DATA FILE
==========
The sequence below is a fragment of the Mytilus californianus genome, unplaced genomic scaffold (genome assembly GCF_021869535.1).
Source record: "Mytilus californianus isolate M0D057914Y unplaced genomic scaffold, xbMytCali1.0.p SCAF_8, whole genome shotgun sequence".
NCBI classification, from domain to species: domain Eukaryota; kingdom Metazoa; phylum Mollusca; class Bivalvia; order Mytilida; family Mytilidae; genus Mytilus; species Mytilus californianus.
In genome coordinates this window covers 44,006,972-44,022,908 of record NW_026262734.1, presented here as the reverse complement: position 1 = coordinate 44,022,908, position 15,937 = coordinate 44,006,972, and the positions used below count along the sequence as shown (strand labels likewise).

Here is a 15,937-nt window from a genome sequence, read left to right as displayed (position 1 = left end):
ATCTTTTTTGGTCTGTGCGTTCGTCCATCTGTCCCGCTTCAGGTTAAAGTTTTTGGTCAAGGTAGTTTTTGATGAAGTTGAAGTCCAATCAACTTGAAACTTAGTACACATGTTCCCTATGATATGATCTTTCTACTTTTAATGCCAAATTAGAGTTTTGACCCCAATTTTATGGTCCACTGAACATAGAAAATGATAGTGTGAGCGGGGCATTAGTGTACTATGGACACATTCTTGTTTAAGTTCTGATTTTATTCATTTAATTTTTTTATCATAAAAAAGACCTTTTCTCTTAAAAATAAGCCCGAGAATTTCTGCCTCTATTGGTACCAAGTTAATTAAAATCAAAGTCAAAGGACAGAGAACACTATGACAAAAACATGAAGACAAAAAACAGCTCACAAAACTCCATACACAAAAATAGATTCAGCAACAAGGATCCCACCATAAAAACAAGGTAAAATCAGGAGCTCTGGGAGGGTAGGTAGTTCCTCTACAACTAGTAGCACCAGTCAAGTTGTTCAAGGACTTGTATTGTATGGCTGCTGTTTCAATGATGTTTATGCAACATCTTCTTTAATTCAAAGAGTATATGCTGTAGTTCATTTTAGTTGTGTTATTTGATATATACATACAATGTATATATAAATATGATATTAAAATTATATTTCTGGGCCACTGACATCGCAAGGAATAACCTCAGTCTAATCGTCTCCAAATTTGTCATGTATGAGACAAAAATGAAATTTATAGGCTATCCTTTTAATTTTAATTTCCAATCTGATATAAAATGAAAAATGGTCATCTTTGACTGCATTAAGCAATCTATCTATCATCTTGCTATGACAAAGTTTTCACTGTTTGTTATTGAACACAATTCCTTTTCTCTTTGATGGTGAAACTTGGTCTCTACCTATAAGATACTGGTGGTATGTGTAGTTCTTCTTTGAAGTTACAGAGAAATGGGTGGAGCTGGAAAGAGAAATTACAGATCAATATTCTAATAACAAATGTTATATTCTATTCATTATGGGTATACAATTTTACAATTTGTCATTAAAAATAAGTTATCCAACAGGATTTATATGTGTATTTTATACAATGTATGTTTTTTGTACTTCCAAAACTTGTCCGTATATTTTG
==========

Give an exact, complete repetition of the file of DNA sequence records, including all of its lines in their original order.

The sequence below is a fragment of the Mytilus californianus genome, unplaced genomic scaffold (genome assembly GCF_021869535.1).
Source record: "Mytilus californianus isolate M0D057914Y unplaced genomic scaffold, xbMytCali1.0.p SCAF_8, whole genome shotgun sequence".
NCBI classification, from domain to species: domain Eukaryota; kingdom Metazoa; phylum Mollusca; class Bivalvia; order Mytilida; family Mytilidae; genus Mytilus; species Mytilus californianus.
In genome coordinates this window covers 44,006,972-44,022,908 of record NW_026262734.1, presented here as the reverse complement: position 1 = coordinate 44,022,908, position 15,937 = coordinate 44,006,972, and the positions used below count along the sequence as shown (strand labels likewise).

Here is a 15,937-nt window from a genome sequence, read left to right as displayed (position 1 = left end):
ATCTTTTTTGGTCTGTGCGTTCGTCCATCTGTCCCGCTTCAGGTTAAAGTTTTTGGTCAAGGTAGTTTTTGATGAAGTTGAAGTCCAATCAACTTGAAACTTAGTACACATGTTCCCTATGATATGATCTTTCTACTTTTAATGCCAAATTAGAGTTTTGACCCCAATTTTATGGTCCACTGAACATAGAAAATGATAGTGTGAGCGGGGCATTAGTGTACTATGGACACATTCTTGTTTAAGTTCTGATTTTATTCATTTAATTTTTTTATCATAAAAAAGACCTTTTCTCTTAAAAATAAGCCCGAGAATTTCTGCCTCTATTGGTACCAAGTTAATTAAAATCAAAGTCAAAGGACAGAGAACACTATGACAAAAACATGAAGACAAAAAACAGCTCACAAAACTCCATACACAAAAATAGATTCAGCAACAAGGATCCCACCATAAAAACAAGGTAAAATCAGGAGCTCTGGGAGGGTAGGTAGTTCCTCTACAACTAGTAGCACCAGTCAAGTTGTTCAAGGACTTGTATTGTATGGCTGCTGTTTCAATGATGTTTATGCAACATCTTCTTTAATTCAAAGAGTATATGCTGTAGTTCATTTTAGTTGTGTTATTTGATATATACATACAATGTATATATAAATATGATATTAAAATTATATTTCTGGGCCACTGACATCGCAAGGAATAACCTCAGTCTAATCGTCTCCAAATTTGTCATGTATGAGACAAAAATGAAATTTATAGGCTATCCTTTTAATTTTAATTTCCAATCTGATATAAAATGAAAAATGGTCATCTTTGACTGCATTAAGCAATCTATCTATCATCTTGCTATGACAAAGTTTTCACTGTTTGTTATTGAACACAATTCCTTTTCTCTTTGATGGTGAAACTTGGTCTCTACCTATAAGATACTGGTGGTATGTGTAGTTCTTCTTTGAAGTTACAGAGAAATGGGTGGAGCTGGAAAGAGAAATTACAGATCAATATTCTAATAACAAATGTTATATTCTATTCATTATGGGTATACAATTTTACAATTTGTCATTAAAAATAAGTTATCCAACAGGATTTATATGTGTATTTTATACAATGTATGTTTTTTGTACTTCCAAAACTTGTCCGTATATTTTG